In 2019, a 4 year old boy was found with acute flaccid paralysis and was found to have an owl's eye appearance. The case also ... Ding, Joy Zhuo; McMillan, Hugh J. (29 July 2019). ""Owl's Eye" Sign in Acute Flaccid Paralysis". Canadian Journal of ... ISBN 978-1-107-63491-6. Sheerin, F.; Collison, K.; Quaghebeur, G. (January 2009). "Magnetic resonance imaging of acute ... "Specific MRI findings help distinguish acute transverse myelitis of Neuromyelitis Optica from spinal cord infarction". Multiple ...
... result in acute flaccid paralysis. This article lists people who had the paralytic form of polio. The extent of paralysis ... "Lis Hartel: Overcoming Paralysis". International Olympic Committee. Retrieved 20 May 2007. "Five Pros for the Future". TIME. 19 ... Symptoms include muscle pain, further weakening of muscles and paralysis. Surviving paralytic polio can be a life-changing ... ISBN 0-405-10224-0. Marc Shell (2005). Polio and its aftermath: the paralysis of culture. Cambridge: Harvard University Press. ...
... this condition is known as acute flaccid paralysis. Depending on the site of paralysis, paralytic poliomyelitis is classified ... Paralytic poliomyelitis may be clinically suspected in individuals experiencing acute onset of flaccid paralysis in one or more ... If poliovirus is isolated from a patient experiencing acute flaccid paralysis, it is further tested through oligonucleotide ... The degree of both acute paralysis and residual paralysis is likely to be proportional to the degree of viremia, and inversely ...
Singh, SS; Manimunda, SP; Sugunan, AP; Sahina, Vijayachari P (2008). "Four cases of acute flaccid paralysis associated with ...
Cases of acute flaccid paralysis (AFP) to be reported in time and stool specimens of them to be collected within 14 days. ... A study observing data till the end of 2017 correlates non-polio acute flaccid paralysis rates with pulse polio frequency in ... "Correlation between Non-Polio Acute Flaccid Paralysis Rates with Pulse Polio Frequency in India". International Journal of ... "Antigenic Diversity of Enteroviruses Associated with Nonpolio Acute Flaccid Paralysis, India, 2007-2009". Emerging Infectious ...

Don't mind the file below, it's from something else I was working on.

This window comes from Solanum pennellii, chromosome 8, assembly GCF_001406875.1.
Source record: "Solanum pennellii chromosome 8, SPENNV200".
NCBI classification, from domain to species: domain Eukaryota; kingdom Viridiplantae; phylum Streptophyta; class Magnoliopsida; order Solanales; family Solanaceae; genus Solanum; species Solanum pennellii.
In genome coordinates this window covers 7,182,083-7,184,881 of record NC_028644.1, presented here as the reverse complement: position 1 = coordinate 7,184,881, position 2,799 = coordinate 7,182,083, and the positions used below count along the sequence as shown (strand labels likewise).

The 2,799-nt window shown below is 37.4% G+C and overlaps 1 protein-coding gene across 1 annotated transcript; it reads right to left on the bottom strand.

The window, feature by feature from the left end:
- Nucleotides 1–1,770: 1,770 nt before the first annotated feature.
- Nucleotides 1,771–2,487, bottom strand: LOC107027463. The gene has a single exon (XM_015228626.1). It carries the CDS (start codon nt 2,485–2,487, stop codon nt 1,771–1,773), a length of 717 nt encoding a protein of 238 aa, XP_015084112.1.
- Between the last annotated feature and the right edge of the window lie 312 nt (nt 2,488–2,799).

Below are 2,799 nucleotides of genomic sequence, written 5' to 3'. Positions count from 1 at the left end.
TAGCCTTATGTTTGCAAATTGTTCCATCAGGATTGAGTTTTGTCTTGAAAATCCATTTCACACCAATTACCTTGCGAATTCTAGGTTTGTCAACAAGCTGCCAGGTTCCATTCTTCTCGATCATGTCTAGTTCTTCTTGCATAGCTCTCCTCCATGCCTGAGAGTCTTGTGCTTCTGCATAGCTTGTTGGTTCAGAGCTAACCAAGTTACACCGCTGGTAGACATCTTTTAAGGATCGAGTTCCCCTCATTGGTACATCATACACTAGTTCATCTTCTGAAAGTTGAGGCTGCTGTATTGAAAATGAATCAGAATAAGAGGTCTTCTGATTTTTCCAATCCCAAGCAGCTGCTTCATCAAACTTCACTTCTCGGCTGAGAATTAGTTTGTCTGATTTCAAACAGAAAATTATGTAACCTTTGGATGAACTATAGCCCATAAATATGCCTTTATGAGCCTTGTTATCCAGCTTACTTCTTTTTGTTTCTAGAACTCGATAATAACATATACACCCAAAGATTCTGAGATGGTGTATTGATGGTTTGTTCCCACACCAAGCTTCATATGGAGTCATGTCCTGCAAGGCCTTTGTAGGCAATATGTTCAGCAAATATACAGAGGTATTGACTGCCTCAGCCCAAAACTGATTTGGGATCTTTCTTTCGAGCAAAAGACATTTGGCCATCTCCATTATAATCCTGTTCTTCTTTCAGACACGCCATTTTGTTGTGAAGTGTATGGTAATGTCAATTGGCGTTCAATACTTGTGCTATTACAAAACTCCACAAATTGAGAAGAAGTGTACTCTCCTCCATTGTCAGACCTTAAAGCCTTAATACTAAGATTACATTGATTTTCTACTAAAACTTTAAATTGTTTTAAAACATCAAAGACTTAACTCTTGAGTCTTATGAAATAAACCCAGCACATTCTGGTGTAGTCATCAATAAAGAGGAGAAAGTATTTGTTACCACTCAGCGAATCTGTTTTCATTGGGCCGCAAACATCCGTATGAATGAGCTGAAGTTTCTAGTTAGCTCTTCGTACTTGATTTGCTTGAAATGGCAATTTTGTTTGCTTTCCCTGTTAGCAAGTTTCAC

Centers for Disease Control and Prevention (CDC) (2001-10-12). "Public Health Dispatch: Acute Flaccid Paralysis Associated with ...
13 December 2018). "Acute flaccid paralysis (AFP) surveillance intensification for polio certification in Kaduna state, Nigeria ... where surveillance is further defined as the finding and examination of at least one case of nonpolio acute flaccid paralysis ...
No acute flaccid paralysis, no death and no acquisition from a blood transfusion has ever been reported. The Jamestown Canyon ... equal or more than 4-fold change in JCV-specific neutralizing antibody titers between acute and convalescent samples; or 3) JCV ...
... an acute flaccid paralysis syndrome associated with WNV infection, is less common than WNM or WNE. This syndrome is generally ... West-Nile reversible paralysis, Like WNP, the weakness or paralysis is asymmetric. Reported cases have been noted to have an ... Pain sometimes precedes the paralysis. The paralysis can occur in the absence of fever, headache, or other common symptoms ... flaccid paralysis, and hyporeflexia with no sensory abnormalities. West Nile meningitis (WNM) usually involves fever, headache ...
Acute - the most common diseases caused by acute viral infections are encephalitis, flaccid paralysis, aseptic meningitis, post ... and acute flaccid paralysis Poliomyelitis Herpes simplex encephalitis Enteroviral disease Most forms of aseptic meningitis are ... While acute viral diseases come on quickly, chronic viral conditions have long incubation periods inside the body. Their ... most cases occur in those with congenital rubella syndrome Varicella-zoster encephalitis Acute Measles encephalitis Mumps ...